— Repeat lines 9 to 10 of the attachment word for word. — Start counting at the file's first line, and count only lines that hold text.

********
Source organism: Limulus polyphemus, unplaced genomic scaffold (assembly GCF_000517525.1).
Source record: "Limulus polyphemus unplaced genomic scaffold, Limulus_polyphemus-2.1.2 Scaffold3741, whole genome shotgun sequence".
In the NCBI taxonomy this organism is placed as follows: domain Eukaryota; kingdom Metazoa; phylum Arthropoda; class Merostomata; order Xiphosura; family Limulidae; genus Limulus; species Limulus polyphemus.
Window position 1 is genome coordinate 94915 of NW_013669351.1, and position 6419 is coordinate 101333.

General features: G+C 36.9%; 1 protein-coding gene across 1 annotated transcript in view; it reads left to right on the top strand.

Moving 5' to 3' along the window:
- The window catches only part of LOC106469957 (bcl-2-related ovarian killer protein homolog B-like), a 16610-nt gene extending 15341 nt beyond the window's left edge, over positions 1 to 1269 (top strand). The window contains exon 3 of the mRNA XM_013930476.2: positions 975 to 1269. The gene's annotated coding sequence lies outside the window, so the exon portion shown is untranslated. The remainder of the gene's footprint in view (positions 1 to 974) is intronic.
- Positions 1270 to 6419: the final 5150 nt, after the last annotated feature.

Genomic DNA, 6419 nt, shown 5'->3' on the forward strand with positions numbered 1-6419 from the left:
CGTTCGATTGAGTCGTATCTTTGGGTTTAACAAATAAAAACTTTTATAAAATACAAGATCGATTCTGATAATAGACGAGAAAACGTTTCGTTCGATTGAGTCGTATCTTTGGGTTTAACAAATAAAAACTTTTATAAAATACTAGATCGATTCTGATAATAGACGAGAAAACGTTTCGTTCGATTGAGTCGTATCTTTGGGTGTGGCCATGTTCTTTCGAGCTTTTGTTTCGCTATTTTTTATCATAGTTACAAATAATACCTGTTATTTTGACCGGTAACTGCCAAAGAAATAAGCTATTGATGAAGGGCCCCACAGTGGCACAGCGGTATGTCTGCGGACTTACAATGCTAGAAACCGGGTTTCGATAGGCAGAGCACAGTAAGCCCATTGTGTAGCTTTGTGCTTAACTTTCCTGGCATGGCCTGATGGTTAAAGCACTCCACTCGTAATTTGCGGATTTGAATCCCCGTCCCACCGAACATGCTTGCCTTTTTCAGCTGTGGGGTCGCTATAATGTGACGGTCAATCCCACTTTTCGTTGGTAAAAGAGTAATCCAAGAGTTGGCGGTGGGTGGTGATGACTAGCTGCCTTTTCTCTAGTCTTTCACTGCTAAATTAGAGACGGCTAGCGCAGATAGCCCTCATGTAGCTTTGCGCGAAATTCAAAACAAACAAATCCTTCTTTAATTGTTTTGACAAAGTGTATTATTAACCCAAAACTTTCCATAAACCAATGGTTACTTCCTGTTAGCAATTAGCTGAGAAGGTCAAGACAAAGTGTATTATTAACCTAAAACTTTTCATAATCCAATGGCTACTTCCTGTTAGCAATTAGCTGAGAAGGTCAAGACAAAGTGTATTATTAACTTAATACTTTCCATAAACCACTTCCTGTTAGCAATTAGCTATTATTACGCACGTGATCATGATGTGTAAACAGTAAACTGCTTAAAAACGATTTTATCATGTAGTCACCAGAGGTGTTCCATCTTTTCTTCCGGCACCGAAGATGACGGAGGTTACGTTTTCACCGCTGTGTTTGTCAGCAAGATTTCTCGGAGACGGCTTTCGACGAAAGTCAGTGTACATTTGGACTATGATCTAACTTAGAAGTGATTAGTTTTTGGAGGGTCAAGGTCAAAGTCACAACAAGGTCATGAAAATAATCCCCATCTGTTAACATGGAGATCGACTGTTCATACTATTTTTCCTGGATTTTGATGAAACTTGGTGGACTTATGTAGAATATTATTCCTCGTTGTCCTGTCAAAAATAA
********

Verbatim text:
Genomic DNA, 6419 nt, shown 5'->3' on the forward strand with positions numbered 1-6419 from the left:
CGTTCGATTGAGTCGTATCTTTGGGTTTAACAAATAAAAACTTTTATAAAATACAAGATCGATTCTGATAATAGACGAGAAAACGTTTCGTTCGATTGAGTCGTATCTTTGGGTTTAACAAATAAAAACTTTTATAAAATACTAGATCGATTCTGATAATAGACGAGAAAACGTTTCGTTCGATTGAGTCGTATCTTTGGGTGTGGCCATGTTCTTTCGAGCTTTTGTTTCGCTATTTTTTATCATAGTTACAAATAATACCTGTTATTTTGACCGGTAACTGCCAAAGAAATAAGCTATTGATGAAGGGCCCCACAGTGGCACAGCGGTATGTCTGCGGACTTACAATGCTAGAAACCGGGTTTCGATAGGCAGAGCACAGTAAGCCCATTGTGTAGCTTTGTGCTTAACTTTCCTGGCATGGCCTGATGGTTAAAGCACTCCACTCGTAATTTGCGGATTTGAATCCCCGTCCCACCGAACATGCTTGCCTTTTTCAGCTGTGGGGTCGCTATAATGTGACGGTCAATCCCACTTTTCGTTGGTAAAAGAGTAATCCAAGAGTTGGCGGTGGGTGGTGATGACTAGCTGCCTTTTCTCTAGTCTTTCACTGCTAAATTAGAGACGGCTAGCGCAGATAGCCCTCATGTAGCTTTGCGCGAAATTCAAAACAAACAAATCCTTCTTTAATTGTTTTGACAAAGTGTATTATTAACCCAAAACTTTCCATAAACCAATGGTTACTTCCTGTTAGCAATTAGCTGAGAAGGTCAAGACAAAGTGTATTATTAACCTAAAACTTTTCATAATCCAATGGCTACTTCCTGTTAGCAATTAGCTGAGAAGGTCAAGACAAAGTGTATTATTAACTTAATACTTTCCATAAACCACTTCCTGTTAGCAATTAGCTATTATTACGCACGTGATCATGATGTGTAAACAGTAAACTGCTTAAAAACGATTTTATCATGTAGTCACCAGAGGTGTTCCATCTTTTCTTCCGGCACCGAAGATGACGGAGGTTACGTTTTCACCGCTGTGTTTGTCAGCAAGATTTCTCGGAGACGGCTTTCGACGAAAGTCAGTGTACATTTGGACTATGATCTAACTTAGAAGTGATTAGTTTTTGGAGGGTCAAGGTCAAAGTCACAACAAGGTCATGAAAATAATCCCCATCTGTTAACATGGAGATCGACTGTTCATACTATTTTTCCTGGATTTTGATGAAACTTGGTGGACTTATGTAGAATATTATTCCTCGTTGTCCTGTCAAAAATAA